Remember rubrics? Nope, not the block from the 1980s filled with colorful red, yellow, green and blue squares, otherwise known as the “Rubik’s cube.” I’m talking about the rubrics teachers use. They often appear in the syllabus or at the beginning of writing assignments in schools. Well, these writing rubrics can work on the job as well to help improve employees’ business writing.
Rubrics list objectives, either measured or assessed, needed to meet a goal. Teachers often use writing rubrics for quick and efficient scoring of writing assignments. These tools represent a clear consensus of good writing and give brief and definitive descriptions of what’s required from the written document. For instance, the book “Using Rubrics to Improve Student Writing, Grade 2,” says “well-organized” won’t do. The writer needs to know what constitutes “well-organized.” So, instead saying, “Clearly states sequences of events in the story and maintains control of point of view,” is more effective. Don’t start getting fancy with the language in the rubric. It should be familiar and clear.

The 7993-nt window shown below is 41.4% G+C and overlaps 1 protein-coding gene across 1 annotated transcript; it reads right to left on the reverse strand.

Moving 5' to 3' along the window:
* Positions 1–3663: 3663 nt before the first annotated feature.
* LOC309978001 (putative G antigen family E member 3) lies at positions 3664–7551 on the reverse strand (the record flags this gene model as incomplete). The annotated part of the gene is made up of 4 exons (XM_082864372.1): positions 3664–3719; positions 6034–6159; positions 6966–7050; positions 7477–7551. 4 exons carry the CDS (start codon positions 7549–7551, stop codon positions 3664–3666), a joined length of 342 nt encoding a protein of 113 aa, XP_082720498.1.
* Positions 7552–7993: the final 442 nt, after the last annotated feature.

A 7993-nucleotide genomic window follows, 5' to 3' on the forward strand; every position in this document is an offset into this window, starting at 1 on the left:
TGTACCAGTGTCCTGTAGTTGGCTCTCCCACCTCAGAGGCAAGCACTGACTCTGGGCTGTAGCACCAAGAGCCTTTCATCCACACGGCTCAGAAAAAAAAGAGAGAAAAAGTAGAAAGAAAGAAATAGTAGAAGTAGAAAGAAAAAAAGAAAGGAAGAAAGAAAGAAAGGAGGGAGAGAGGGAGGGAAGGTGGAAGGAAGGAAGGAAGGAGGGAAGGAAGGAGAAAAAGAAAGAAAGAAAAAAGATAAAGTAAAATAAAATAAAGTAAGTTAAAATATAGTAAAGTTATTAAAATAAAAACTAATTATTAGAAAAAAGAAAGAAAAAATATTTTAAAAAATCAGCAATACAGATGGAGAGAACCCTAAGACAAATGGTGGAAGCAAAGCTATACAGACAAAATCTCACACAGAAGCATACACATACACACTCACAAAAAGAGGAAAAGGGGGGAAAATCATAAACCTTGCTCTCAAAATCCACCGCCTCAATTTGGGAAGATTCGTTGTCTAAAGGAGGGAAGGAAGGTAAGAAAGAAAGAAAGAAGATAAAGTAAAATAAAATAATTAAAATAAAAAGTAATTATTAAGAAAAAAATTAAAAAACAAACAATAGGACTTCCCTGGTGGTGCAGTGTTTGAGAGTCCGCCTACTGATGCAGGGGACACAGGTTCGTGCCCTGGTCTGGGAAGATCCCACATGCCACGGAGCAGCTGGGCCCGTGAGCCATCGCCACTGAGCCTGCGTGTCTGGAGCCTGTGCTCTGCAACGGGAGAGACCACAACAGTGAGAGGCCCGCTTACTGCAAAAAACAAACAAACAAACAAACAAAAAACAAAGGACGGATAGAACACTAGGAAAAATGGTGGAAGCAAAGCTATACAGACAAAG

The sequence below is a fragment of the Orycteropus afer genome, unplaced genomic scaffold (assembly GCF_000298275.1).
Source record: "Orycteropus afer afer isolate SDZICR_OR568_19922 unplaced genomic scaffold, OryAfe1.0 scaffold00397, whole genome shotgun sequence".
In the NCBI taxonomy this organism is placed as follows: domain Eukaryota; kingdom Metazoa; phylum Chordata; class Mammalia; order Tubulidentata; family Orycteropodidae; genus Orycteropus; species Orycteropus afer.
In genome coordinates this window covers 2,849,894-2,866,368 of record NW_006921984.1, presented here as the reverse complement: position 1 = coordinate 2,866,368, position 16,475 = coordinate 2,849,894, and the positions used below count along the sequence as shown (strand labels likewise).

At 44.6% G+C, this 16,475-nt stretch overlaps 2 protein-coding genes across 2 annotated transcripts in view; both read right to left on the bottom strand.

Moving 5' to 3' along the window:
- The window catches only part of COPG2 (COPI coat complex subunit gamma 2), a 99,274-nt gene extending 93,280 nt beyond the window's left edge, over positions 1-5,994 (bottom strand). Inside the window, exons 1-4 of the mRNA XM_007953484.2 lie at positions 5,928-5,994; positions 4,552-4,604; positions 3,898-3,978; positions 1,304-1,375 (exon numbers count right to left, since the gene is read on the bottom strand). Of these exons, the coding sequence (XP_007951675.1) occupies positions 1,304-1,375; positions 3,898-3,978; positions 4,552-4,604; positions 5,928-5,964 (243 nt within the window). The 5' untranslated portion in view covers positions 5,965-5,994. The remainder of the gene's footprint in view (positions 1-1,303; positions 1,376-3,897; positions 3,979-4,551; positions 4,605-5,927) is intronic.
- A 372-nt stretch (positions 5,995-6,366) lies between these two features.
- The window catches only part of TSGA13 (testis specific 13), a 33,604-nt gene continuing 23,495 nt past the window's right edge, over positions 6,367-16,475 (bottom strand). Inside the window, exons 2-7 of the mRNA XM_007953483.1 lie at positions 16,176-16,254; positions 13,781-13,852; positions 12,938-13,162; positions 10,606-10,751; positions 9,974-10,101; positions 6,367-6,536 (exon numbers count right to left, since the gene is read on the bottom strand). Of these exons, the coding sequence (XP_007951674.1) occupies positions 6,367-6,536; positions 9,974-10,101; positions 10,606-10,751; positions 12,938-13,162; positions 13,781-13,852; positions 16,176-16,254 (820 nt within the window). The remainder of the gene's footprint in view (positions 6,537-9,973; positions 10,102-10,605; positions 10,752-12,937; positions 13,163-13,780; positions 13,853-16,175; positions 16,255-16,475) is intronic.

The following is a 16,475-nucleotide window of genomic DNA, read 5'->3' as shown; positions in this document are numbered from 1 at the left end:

A rubric takes the shape of a grid, generally having five columns. The criterion for quality work are stated first in the left column. The next four columns, to the right, describe the gradations of quality. The gradations either start from excellent to poor, use letter grades or are arranged via a point system.
Rubrics have four advantages:
- they improve performance
- they state clear expectations
- they define what quality means to your organization
- and they give informative feedback about strengths and weaknesses
Rubrics are a great way to stress quality and improve the overall writing of business documents.
|List Criterion for Quality||QUALITY|
|Phrase detailing level Points or letter gradeEx. 4 points||Phrase detailing level Points or letter gradeEx. 3 points||Phrase detailing level Points or letter gradeEx. 2 points||Phrase detailing level Points or letter gradeEx. 1 point|
|Ex. Organization of the Introductory Paragraph||Ex. States strong thesis statement with vivid details describing at least three main points made throughout the essay.||Ex. States a thesis statement with vivid details lacking the appropriate number of points in the essay.||Ex. States a weak thesis statement lacking vivid details and/or main points made throughout the essay.||Ex. No thesis statement provided.|
|Ex. Sentence Fluency|
|Ex. Word Choice|
Photo Credit: granur razvan ionut